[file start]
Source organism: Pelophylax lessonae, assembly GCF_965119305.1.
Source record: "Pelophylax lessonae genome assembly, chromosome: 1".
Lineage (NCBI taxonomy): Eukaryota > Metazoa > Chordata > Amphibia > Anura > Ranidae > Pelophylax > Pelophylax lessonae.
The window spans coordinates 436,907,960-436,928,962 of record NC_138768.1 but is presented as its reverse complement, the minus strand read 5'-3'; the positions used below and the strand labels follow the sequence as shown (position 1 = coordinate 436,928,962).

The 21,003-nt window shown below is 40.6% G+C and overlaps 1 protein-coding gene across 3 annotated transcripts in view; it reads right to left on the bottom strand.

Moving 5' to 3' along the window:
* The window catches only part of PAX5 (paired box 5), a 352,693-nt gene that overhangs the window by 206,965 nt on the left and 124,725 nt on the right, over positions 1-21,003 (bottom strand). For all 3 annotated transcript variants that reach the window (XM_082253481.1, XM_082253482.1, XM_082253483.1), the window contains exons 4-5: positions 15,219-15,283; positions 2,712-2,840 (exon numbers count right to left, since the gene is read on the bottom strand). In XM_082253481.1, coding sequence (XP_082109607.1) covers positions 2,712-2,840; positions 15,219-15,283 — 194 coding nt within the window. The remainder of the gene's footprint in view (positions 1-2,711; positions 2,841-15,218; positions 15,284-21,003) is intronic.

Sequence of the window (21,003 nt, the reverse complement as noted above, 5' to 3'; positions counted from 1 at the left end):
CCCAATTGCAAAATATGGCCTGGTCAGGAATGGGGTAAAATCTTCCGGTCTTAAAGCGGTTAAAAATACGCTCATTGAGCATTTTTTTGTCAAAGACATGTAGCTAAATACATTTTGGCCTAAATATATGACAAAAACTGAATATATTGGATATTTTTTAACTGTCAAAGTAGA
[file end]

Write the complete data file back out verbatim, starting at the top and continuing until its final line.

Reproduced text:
Source organism: Pelophylax lessonae, assembly GCF_965119305.1.
Source record: "Pelophylax lessonae genome assembly, chromosome: 1".
Lineage (NCBI taxonomy): Eukaryota > Metazoa > Chordata > Amphibia > Anura > Ranidae > Pelophylax > Pelophylax lessonae.
The window spans coordinates 436,907,960-436,928,962 of record NC_138768.1 but is presented as its reverse complement, the minus strand read 5'-3'; the positions used below and the strand labels follow the sequence as shown (position 1 = coordinate 436,928,962).

The 21,003-nt window shown below is 40.6% G+C and overlaps 1 protein-coding gene across 3 annotated transcripts in view; it reads right to left on the bottom strand.

Moving 5' to 3' along the window:
* The window catches only part of PAX5 (paired box 5), a 352,693-nt gene that overhangs the window by 206,965 nt on the left and 124,725 nt on the right, over positions 1-21,003 (bottom strand). For all 3 annotated transcript variants that reach the window (XM_082253481.1, XM_082253482.1, XM_082253483.1), the window contains exons 4-5: positions 15,219-15,283; positions 2,712-2,840 (exon numbers count right to left, since the gene is read on the bottom strand). In XM_082253481.1, coding sequence (XP_082109607.1) covers positions 2,712-2,840; positions 15,219-15,283 — 194 coding nt within the window. The remainder of the gene's footprint in view (positions 1-2,711; positions 2,841-15,218; positions 15,284-21,003) is intronic.

Sequence of the window (21,003 nt, the reverse complement as noted above, 5' to 3'; positions counted from 1 at the left end):
CCCAATTGCAAAATATGGCCTGGTCAGGAATGGGGTAAAATCTTCCGGTCTTAAAGCGGTTAAAAATACGCTCATTGAGCATTTTTTTGTCAAAGACATGTAGCTAAATACATTTTGGCCTAAATATATGACAAAAACTGAATATATTGGATATTTTTTAACTGTCAAAGTAGA